In summary, to us it is abundantly clear that broad global economic conditions are very far from normal, a situation that, while clearly carrying concerns, also provides significant opportunities.  A gradual and uneven easing of financial repression in the developed world over the next few years is in my view likely to be accompanied by growth in company profits: I believe it likely that the two will go hand in hand.  Interest rates clearly won’t begin to rise on any great scale while inflation remains relatively low and while unemployment is a key concern for Central Bankers.  It is hard to see how well managed companies will not see opportunities for growth in such circumstances even though at the same time fixed interest investors may not fare so well.


Readers of this newsletter who follow the financial press may well have read articles concerning the merits of active funds as compared with their passive counterparts, the latter offering a low cost route to follow a given market (eg the FTSE 100 or FTSE 250).  Such funds have no regard for the strength or otherwise of companies that make up those indices; rather, they invest in all of them, in due proportion, aiming to track the index as closely as possible.

Active funds, on the other hand, seek to add value through stock selection and often do not have a particular market index as their benchmark.  While the cost of investing in active funds is greater (skilled managers, supported by well-founded research teams are required for active management), it is our belief that in general, well managed active funds have the edge and they are not driven by ‘flavour of the month’ market sectors.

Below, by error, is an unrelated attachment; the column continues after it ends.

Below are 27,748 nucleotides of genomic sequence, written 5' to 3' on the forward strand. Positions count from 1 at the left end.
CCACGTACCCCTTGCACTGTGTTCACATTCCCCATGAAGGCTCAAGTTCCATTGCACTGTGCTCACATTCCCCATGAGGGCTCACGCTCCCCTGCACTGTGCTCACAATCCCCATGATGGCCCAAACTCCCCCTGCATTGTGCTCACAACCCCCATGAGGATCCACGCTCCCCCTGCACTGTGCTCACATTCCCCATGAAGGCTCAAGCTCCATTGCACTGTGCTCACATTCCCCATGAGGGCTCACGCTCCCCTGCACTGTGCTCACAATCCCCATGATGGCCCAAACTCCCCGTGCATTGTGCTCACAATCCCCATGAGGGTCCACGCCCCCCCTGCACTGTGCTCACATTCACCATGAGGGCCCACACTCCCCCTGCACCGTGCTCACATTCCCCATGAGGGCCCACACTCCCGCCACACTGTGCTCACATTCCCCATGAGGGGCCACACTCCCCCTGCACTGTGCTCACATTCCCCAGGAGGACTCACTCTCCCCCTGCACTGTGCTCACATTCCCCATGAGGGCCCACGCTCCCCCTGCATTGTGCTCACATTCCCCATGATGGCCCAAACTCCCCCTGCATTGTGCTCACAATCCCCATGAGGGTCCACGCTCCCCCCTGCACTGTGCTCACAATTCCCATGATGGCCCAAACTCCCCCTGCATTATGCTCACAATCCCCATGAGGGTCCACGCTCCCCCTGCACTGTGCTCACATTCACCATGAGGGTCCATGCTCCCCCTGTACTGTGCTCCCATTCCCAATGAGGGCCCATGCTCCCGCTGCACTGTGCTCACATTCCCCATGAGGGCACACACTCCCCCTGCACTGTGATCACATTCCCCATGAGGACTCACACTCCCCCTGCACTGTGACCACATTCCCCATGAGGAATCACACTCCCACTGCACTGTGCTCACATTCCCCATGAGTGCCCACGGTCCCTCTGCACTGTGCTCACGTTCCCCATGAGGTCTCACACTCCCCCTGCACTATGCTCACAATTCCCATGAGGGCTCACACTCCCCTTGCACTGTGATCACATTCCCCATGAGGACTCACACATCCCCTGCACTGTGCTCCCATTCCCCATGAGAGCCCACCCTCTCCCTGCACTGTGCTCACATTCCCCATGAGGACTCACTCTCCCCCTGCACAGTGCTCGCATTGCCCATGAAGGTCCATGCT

The 2014/15 ISA season has opened with a flourish as investors seek to take advantage of the newly increased allowance.  We have noticed however that a number of banking institutions have cut rates on their cash ISA offerings, rendering them even less competitive than hitherto.  If your bank or building society has announced ISA rate cuts, do please bear in mind the merits of ISAs investing in stocks and shares in terms of income production or, alternatively, capital growth potential, the choice depending upon individual investor requirements.


The UK, along with many other wealthier countries, has now adopted a global system of national accounts, the overall effect being to move towards harmonisation of international accounting standards.

The impact for the UK is to have increased the size of the economy in 2013 from £1.6 trillion to £1.7 trillion, an increase of just over 6%.  Further, the fall in GDP from 2008 to 2009 has been reduced and the subsequent recovery was sharper than previously recorded, to a degree that is roughly the equivalent of one year’s typical GDP growth.

As a consequence of changes to the way in which pension savings are calculated, the recorded rate of household savings has materially increased.

On a negative side of the equation however the current account deficit has been revised higher as has the level of national debt.

We think it unlikely that these and other changes that have been announced will effect overall economic policy or interest rate levels, certainly in the short term, but as the new arrangements are adopted by more and more developed countries, international comparisons will become increasingly meaningful.